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Chapter 2. Multipath devices

DM Multipath provides a way of organizing the I/O paths logically, by creating a single multipath device on top of the underlying devices. Without DM Multipath, system treats each path from a server node to a storage controller as a separate device, even when the I/O path connects the same server node to the same storage controller.

2.1. Multipath device identifiers

When new devices are under the control of DM Multipath, these devices are created in the /dev/mapper/ and /dev/ directory.

Note

Any devices of the form /dev/dm-X are for internal use only and should never be used by the administrator directly.

The following describes multipath device names:

  • When the user_friendly_names configuration option is set to no, the name of the multipath device is set to World Wide Identifier (WWID). By default, the name of a multipath device is set to its WWID. The device name would be /dev/mapper/WWID. It is also created in the /dev/ directory, named as /dev/dm-X.
  • Alternately, you can set the user_friendly_names option to yes in the /etc/multipath.conf file. This sets the alias in the multipath section to a node-unique name of the form mpathN. The device name would be /dev/mapper/mpathN and /dev/dm-X. But the device name is not guaranteed to be the same on all nodes using the multipath device. Similarly, if you set the alias option in the /etc/multipath.conf file, the name is not automatically consistent across all nodes in the cluster.
Note

This should not cause any difficulties if you use LVM to create logical devices from the multipath device. To keep your multipath device names consistent in every node, Red Hat recommends disabling the user_friendly_names option.

For example, a node with two HBAs attached to a storage controller with two ports by means of a single unzoned FC switch sees four devices: /dev/sda, /dev/sdb, /dev/sdc, and /dev/sdd. DM Multipath creates a single device with a unique WWID that reroutes I/O to those four underlying devices according to the multipath configuration.

In addition to the user_friendly_names and alias options, a multipath device also has other attributes. You can modify these attributes for a specific multipath device by creating an entry for that device in the multipaths section of the /etc/multipath.conf file.

Additional resources

2.2. Multipath devices in logical volumes

After creating multipath devices, you can use the multipath device names as you would use a physical device name when creating an Logical volume manager (LVM) physical volume. For example, if /dev/mapper/mpatha is the name of a multipath device, the pvcreate /dev/mapper/mpatha command marks /dev/mapper/mpatha as a physical volume.

You can use the resulting LVM physical device when you create an LVM volume group just as you would use any other LVM physical device.

To filter all the sd devices in the /etc/lvm/lvm.conf file, add the filter = [ "r/block/", "r/disk/", "r/sd./", "a/./" ] filter in the devices section of the file.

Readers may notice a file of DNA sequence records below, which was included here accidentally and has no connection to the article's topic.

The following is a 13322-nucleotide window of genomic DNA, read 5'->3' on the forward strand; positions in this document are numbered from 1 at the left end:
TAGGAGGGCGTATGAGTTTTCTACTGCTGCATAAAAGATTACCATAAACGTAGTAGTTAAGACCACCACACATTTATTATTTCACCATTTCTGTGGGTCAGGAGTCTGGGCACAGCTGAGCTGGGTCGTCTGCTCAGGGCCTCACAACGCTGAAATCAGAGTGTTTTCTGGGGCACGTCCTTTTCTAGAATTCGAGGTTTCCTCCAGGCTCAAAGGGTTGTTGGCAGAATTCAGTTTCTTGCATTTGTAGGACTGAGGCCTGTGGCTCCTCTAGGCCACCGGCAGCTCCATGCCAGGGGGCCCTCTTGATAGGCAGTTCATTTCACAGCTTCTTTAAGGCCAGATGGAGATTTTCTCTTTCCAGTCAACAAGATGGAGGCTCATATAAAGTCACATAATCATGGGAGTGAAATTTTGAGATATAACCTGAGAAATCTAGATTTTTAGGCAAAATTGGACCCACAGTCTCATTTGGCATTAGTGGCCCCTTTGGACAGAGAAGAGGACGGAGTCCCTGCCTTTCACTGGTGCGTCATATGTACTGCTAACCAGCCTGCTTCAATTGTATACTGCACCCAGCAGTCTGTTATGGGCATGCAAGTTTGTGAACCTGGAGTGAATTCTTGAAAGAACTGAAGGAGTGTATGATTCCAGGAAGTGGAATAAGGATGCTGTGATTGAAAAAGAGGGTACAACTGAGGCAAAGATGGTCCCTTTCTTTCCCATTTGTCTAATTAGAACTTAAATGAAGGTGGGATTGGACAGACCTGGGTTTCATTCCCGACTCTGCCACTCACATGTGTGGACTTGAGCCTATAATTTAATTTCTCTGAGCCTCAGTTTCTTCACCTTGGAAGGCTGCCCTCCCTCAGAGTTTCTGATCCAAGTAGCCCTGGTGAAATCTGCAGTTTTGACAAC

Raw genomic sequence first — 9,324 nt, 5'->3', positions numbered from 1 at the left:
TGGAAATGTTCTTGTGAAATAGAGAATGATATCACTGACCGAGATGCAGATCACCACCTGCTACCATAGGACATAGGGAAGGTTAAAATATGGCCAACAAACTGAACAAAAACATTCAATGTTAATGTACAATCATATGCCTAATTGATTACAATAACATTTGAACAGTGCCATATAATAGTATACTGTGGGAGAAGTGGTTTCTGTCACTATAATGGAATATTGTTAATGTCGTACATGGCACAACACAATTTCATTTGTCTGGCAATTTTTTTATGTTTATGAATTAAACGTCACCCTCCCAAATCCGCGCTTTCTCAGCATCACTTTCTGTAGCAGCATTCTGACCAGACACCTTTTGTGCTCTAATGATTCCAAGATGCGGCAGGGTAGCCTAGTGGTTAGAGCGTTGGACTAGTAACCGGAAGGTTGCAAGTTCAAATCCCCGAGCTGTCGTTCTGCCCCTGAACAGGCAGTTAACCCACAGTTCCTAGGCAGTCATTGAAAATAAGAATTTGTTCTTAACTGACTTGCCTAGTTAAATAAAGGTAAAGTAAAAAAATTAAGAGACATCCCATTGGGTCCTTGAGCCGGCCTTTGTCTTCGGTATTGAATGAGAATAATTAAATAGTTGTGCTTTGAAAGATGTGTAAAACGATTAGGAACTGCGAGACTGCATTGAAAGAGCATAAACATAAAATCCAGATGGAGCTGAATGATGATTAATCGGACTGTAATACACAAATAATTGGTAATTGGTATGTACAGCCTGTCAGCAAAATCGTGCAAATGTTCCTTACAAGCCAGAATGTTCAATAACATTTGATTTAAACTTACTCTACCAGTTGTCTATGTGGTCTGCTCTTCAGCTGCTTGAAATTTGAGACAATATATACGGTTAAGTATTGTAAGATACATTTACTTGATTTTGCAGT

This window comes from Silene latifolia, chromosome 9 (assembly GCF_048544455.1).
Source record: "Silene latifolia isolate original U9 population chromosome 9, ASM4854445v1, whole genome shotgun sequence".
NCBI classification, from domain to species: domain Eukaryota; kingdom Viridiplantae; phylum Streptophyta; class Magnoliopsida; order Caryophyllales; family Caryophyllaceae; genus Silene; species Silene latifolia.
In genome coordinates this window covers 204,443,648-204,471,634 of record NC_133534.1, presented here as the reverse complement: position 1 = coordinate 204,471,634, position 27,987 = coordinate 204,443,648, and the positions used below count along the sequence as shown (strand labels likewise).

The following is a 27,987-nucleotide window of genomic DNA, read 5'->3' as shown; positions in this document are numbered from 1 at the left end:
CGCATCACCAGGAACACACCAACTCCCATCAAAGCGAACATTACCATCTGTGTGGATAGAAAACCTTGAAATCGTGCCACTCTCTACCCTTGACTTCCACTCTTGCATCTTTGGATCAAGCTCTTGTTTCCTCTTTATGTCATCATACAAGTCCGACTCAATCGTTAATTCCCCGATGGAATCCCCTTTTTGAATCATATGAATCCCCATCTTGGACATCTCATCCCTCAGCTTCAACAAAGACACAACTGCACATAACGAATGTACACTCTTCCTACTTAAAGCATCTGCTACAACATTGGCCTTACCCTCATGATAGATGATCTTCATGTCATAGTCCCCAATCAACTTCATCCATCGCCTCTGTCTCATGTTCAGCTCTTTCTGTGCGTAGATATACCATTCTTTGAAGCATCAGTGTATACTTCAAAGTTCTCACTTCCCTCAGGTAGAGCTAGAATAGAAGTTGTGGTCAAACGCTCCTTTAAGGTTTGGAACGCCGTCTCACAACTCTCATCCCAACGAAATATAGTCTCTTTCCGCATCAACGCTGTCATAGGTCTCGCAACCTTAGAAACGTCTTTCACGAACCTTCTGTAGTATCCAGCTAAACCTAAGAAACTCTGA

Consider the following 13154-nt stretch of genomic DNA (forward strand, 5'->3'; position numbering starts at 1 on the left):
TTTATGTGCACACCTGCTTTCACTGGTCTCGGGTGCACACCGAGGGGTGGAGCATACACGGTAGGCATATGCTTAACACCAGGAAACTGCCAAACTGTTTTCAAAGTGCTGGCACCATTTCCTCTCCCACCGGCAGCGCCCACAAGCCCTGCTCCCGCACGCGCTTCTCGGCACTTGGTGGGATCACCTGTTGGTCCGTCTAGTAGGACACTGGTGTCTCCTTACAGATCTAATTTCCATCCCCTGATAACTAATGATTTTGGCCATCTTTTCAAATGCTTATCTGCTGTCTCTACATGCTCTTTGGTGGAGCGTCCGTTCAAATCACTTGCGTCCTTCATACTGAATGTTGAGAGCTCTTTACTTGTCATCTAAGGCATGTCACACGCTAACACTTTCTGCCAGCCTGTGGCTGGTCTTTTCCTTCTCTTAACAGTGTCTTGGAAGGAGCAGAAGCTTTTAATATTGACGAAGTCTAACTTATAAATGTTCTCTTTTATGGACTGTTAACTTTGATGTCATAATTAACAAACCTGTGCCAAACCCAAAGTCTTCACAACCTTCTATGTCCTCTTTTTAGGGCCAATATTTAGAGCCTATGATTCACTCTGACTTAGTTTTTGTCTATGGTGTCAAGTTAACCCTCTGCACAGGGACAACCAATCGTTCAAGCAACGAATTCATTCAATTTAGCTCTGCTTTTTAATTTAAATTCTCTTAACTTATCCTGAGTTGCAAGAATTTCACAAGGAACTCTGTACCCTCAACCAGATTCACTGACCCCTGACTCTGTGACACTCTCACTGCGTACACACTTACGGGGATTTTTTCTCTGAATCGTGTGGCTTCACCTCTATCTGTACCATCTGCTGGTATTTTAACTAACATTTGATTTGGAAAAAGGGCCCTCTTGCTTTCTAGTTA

Note

If you attempt to create an LVM physical volume on a whole device on which you have configured partitions, the pvcreate command fails. The Anaconda and Kickstart installation programs create empty partition tables if you do not specify otherwise for every block device. If you want to use the whole device instead of creating a partition, remove the existing partitions from the device. You can remove existing partitions with the kpartx -d device command and the fdisk utility. If your system has block devices that are greater than 2Tb, use the parted utility to remove partitions.

When you create an LVM logical volume that uses active/passive multipath arrays as the underlying physical devices, you can optionally include filters in the /etc/lvm/lvm.conf file to exclude the disks that underline the multipath devices. This is because if the array automatically changes the active path to the passive path when it receives I/O, multipath will failover and failback whenever LVM scans the passive path, if these devices are not filtered.

The kernel changes the active/passive state by automatically detecting the correct hardware handler to use. For active/passive paths that require intervention to change their state, multipath automatically uses this hardware handler to do so as necessary. If the kernel does not automatically detect the correct hardware handler to use, you can configure which hardware handler to use in the multipath.conf file with the "hardware_handler" option. For active/passive arrays that require a command to make the passive path active, LVM prints a warning message when this occurs.

Depending on your configuration, LVM may print any of the following messages:

  • LUN not ready:

    end_request: I/O error, dev sdc, sector 0
    sd 0:0:0:3: Device not ready: <6>: Current: sense key: Not Ready
        Add. Sense: Logical unit not ready, manual intervention required
  • Read failed:

    /dev/sde: read failed after 0 of 4096 at 0: Input/output error

The following are the reasons for the mentioned errors:

  • Multipath is not set up on storage devices that are providing active/passive paths to a machine.
  • Paths are accessed directly, instead of through the multipath device.

Additional resources